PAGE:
I'm trying to predict the prices of Airbnb's given some of their attributes using a very simple linear regression model.

Despite obtaining a median absolute error of around 24 euros on the training and testing set which I'm happy with, when I plot the residual error there's a lot of large outliers.

My question is; how should one deal with them? Should they be identified and dealt with in the pre-processing stage. Or simply omitted in the prediction phase?

from sklearn import linear_model
from sklearn import metrics

lin = linear_model.LinearRegression()

lin.fit(X_train, y_train)
y_train_predict = lin.predict(X_train)
y_test_predict = lin.predict(X_test)

plt.figure(figsize=(20, 20))
plt.scatter(y_train_predict, y_train_predict - y_train, c='b', s=40, alpha=0.5)
plt.scatter(y_test_predict, y_test_predict - y_test, c = 'g', s=40)

Residual Plot


I see your intention is towards predictive power, not inference. So consider that your pre-processing pipeline should be run separately in each fold during training, otherwise you incur optimistic bias on your performance estimates: what looks like a outlier in the whole dataset might not look like within a traning fold. So if you intend on removing those points, do so through automatized criteria.

If the data acquisition was actually faulty (and you have strong reasons to believe so), you are justified removing what seems to be outliers. See Should I report the descriptive statistics in publication before or after outliers removal?

You could try your hand on robust statistics though, more specifically robust estimator for linear regression. These are resistant to leverage points, and are completely automatic from the training point of view.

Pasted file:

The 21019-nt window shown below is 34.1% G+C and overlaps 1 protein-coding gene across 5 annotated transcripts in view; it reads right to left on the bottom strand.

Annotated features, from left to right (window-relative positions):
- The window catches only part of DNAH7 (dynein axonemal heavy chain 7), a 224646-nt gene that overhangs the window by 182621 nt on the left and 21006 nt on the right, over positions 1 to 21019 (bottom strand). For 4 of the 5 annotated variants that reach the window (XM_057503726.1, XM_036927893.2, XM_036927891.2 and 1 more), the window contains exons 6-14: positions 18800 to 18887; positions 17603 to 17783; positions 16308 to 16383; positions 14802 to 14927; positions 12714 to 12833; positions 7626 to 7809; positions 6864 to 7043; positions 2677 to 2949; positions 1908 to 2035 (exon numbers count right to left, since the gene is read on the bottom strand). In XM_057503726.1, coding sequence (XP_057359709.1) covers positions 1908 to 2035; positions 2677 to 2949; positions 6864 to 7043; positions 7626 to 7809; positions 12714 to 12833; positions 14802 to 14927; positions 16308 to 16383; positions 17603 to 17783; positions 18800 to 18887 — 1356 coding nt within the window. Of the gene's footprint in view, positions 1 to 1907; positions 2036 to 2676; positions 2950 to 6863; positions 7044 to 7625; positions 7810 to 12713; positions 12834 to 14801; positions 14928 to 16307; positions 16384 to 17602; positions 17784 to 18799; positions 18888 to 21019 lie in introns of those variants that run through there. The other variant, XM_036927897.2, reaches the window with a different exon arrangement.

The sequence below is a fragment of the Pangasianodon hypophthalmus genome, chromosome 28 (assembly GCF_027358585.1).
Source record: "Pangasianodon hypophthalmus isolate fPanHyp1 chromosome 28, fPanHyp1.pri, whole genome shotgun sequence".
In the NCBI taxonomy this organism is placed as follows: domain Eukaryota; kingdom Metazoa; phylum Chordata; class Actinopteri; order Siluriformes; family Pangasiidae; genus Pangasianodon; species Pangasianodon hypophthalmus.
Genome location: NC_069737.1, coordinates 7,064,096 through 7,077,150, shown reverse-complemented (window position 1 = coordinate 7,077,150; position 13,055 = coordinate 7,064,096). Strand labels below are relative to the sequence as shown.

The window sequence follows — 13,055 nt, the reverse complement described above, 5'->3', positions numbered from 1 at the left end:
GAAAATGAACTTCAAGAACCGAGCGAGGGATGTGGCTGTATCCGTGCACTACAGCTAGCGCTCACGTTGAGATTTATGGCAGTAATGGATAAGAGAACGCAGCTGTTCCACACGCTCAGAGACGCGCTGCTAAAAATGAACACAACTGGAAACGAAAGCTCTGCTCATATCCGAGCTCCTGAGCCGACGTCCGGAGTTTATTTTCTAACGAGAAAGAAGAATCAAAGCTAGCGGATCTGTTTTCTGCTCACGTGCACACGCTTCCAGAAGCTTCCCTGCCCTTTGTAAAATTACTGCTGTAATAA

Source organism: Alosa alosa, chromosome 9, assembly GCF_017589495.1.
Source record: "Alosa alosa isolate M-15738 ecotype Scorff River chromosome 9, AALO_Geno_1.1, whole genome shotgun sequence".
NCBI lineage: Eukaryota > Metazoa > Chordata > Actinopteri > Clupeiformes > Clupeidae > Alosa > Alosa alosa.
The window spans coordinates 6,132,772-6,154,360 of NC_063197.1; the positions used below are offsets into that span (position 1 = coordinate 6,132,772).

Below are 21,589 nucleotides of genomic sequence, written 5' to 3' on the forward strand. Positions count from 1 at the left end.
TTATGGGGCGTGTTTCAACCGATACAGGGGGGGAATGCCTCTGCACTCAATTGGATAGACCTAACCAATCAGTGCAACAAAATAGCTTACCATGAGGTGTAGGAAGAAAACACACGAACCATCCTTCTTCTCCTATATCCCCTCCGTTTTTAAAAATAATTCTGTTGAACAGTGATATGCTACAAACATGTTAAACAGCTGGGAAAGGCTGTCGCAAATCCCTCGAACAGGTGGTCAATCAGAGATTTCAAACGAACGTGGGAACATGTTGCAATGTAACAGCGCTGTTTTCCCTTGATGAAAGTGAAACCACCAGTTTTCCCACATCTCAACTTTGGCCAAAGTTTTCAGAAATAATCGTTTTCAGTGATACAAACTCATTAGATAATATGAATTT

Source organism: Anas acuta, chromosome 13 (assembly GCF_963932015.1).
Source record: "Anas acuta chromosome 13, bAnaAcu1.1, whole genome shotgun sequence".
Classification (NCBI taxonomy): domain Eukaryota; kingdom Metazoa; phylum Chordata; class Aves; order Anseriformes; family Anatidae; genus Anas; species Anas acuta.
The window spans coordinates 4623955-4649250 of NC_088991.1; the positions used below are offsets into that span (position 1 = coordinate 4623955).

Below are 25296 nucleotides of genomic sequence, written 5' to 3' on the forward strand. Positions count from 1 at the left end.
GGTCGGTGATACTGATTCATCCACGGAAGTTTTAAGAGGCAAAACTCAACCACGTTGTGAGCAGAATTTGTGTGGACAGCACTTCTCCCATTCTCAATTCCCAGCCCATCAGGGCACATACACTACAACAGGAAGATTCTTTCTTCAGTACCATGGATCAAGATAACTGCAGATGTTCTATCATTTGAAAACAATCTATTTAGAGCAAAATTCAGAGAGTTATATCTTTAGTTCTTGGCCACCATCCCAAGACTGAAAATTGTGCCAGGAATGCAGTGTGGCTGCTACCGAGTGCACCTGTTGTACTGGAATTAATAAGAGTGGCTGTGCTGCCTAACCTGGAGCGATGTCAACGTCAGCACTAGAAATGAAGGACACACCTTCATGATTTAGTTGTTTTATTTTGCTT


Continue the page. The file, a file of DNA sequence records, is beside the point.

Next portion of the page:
• $\begingroup$ I'm not sure I understand what you mean by this, could you elaborate? pre-processing pipeline should be run separately in each fold during training $\endgroup$ – Charles.fried Oct 30 '17 at 12:25
  • $\begingroup$ @Charles.fried How would you pick what looks like an outlier? If you compare it to the whole train dataset, then your pick is biased: you're infusing information your model wouldn't have access to, i.e. information leaking. Now, if you do that to each fold separately, then there's no bias. $\endgroup$ – Firebug Oct 30 '17 at 13:44
  • $\begingroup$ @Charles.fried Treat it like any other pre-processing step, e.g. whitening with PCA or simply standardizing variables. $\endgroup$ – Firebug Oct 30 '17 at 13:44
  • $\begingroup$ Appreciate your help, I've manually gone through the top 20 mistakes and I can classify them in three categories: 1. The price have been set excessively high by the host, and does not reflect the specification of the apartment. (outlier) 2. The high number of people the listing accommodates is not fairly reflected by our model. 3. The standard of finish is high and cannot be identified using standard features. How would I go about increasing the importance of my accomodates feature which is clearly being underestimated by my model? $\endgroup$ – Charles.fried Oct 30 '17 at 14:41

Always deal with outliers in the preprocessing stage. Check whether it it's an error or a genuine outlier. General approach is to emphasize on why an example is an outlier, then change the value with the mean or median and model over it.

  • $\begingroup$ Considering I have over 20 features how should you go about identifying which one is causing the issue? $\endgroup$ – Charles.fried Oct 30 '17 at 10:55
  • $\begingroup$ It isn't always possible to deal with outliers only in the preprocessing stage. What is an outlier might depend on which model you are fitting, a multivariate outlier might not be outlier in the marginal distributions. $\endgroup$ – kjetil b halvorsen Nov 8 '17 at 17:05

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